Researchers in Egypt have used gamma ray spectrometry and CR-39 solid state nuclear track detection to study how much radioactive metal is present in six common brands of face powder and eye liner (kohl) for the first time. Their work revealed the present of uranium-238, thorium-232, and potassium-40; as well as the radioactive gas 222-radon. However, it should be noted that the natural occurrence of metals in rocks, soil and water causes them to be present in the manufacture of pigments and other raw materials used in many industries, including the cosmetics industry. Thankfully, activity concentrations were below what are considered the safe exposure limits to these elements. Of greater concern perhaps is the presence of non-radioactive, but nevertheless toxic, heavy metals in common marketplace cosmetics including arsenic, cadmium, lead, strontium, and other metals.

Abdel-Ghany, H.A. and Ragab, F. (2016) ‘Studies of radioactive contaminations and heavy metal contents in cosmetics‘, Int. J. Low Radiation, Vol. 10, No. 3, pp.181-197.
Peer instruction on Twitter

Researchers have investigated whether or not the micro-blogging platform, Twitter, might be a useful tool to use in peer instruction. Twitter is one of the most widely used social networking platforms and has found application in many areas from business marketing to news gathering. Educators too are hoping such tools might give their efforts a boost and in the context of peer instruction, wherein students assist each other with didactic tasks rather than relying entirely on tutors, Twitter might fund utility as a so-called backchannel service to mediate such activity. The case study reported suggests that perception and appreciation varies widely among students particularly with respect to peer feedback. As such, it may emerge that more traditional approaches might be better suited to providing feedback in peer education setups than this social networking system for many students.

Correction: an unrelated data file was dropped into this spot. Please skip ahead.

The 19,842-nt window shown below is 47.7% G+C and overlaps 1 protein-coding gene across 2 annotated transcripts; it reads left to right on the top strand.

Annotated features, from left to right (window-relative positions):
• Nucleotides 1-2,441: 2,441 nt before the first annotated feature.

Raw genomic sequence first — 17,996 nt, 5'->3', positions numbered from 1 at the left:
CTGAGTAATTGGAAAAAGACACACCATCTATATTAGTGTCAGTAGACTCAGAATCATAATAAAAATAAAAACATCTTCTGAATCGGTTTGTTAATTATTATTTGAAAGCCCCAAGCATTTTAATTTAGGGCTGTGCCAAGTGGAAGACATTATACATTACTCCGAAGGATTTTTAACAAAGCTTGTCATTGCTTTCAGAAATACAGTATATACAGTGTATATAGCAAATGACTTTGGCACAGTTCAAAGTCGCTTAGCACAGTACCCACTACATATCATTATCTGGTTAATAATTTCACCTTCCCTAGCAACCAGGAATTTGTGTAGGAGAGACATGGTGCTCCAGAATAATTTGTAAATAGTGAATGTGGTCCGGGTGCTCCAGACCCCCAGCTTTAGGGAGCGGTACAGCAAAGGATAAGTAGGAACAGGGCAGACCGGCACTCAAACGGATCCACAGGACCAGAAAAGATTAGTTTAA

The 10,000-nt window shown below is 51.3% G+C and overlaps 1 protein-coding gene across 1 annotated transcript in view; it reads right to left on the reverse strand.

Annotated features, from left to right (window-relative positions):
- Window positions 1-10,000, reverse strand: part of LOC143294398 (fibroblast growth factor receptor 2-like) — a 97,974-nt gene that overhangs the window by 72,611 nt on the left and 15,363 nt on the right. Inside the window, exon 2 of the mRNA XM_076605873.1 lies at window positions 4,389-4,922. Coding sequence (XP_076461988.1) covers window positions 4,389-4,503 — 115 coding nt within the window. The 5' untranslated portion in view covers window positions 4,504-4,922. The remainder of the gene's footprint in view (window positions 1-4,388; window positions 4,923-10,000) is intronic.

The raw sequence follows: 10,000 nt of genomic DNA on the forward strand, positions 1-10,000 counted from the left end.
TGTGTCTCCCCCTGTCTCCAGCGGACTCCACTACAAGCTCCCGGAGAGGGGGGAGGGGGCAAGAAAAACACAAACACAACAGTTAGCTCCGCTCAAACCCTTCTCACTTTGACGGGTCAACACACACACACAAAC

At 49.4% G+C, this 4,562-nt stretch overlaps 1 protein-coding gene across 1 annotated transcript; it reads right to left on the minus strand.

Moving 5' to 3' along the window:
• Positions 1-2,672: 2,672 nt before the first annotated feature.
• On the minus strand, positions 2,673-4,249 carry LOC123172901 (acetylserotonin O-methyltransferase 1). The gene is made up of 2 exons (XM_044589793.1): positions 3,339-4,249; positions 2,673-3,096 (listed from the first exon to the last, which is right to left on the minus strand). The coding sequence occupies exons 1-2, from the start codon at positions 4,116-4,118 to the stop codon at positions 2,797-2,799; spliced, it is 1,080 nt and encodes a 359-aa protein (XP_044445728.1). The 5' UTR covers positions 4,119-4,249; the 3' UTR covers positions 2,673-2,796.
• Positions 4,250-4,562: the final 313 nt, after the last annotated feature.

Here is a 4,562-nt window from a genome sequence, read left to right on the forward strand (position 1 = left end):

Luo, T., Dani, D.E. and Cheng, L. (2016) ‘Viability of using Twitter to support peer instruction in teacher education‘, Int. J. Social Media and Interactive Learning Environments, Vol. 4, No. 4, pp.287-304.

A down to earth approach to understanding gravity

What more is there to say about gravity? Extensive astronomical observations by Galileo and Tycho Brahe laid the foundations for Kepler to formulate his laws of planetary motion and then for Newton to come up with his theory of gravity. In the twentieth century Einstein recognised that the universe is not a clockwork machine and that it has no fixed frame of reference, everything is relative. Then we had black holes, planetary precession, gravitational waves and the enigma that is sub-atomic quantum theory that we cannot yet square with the cosmic scale.

Now, H. Ron Harrison of the Department of Mechanical Engineering and Aeronautics, at City University, London, hopes to simplify our understanding of gravity by going back to Newtonian theory extending it and embedding an understanding of Einstein’s special theory of relativity that takes relative velocity based on the form of the measured data into account. In this new simpler theory of gravity, which Harrison describes in the International Journal of Space Science and Engineering, he derives a single explanatory equation. “This equation expresses relative acceleration between two masses as a function of their masses, separation and, now, relative velocity,” Harrison explains.

This formula accounts for many of the gravitational phenomena we have observed through many decades if not centuries and offers a simpler explanation for the likes of the precession of the perihelion of Mercury, the gravitational deflection of light, the Shapiro time delay (an effect that retards the transmission of a signal passing close to a strong gravitational field), the Schwarzschild radius which accounts for escape velocity and why you cannot escape a black hole, and even gravitational waves.

Harrison suggests that his formula is less open to misinterpretation than those of Einstein. Moreover, he considers “force” to be a secondary property as was suggested by Hertz at the end of the nineteenth century. Force is the sleeping partner of gravitational formulae; it is to dynamics what money is to commerce. Tests on real observations corroborate this demotion of force and the replacement of Einsteinian complexity with a simpler set of equations. So, the Principle of Equivalence does not arise,” adds Harrison.

This new interpretation which does not undermine relativity even points to the possibility of the existence of a repulsive phenomenon one might refer to as anti-gravity. At a more immediately practical level, however, it should be possible to calculate non-Newtonian variations in the trajectories of satellites, for instance, using Harrison’s equations.

Harrison, H.R. (2016) ‘Post Newtonian gravity, a new simpler approach‘, Int. J. Space Science and Engineering, Vol. 4, No. 2, pp.121-137.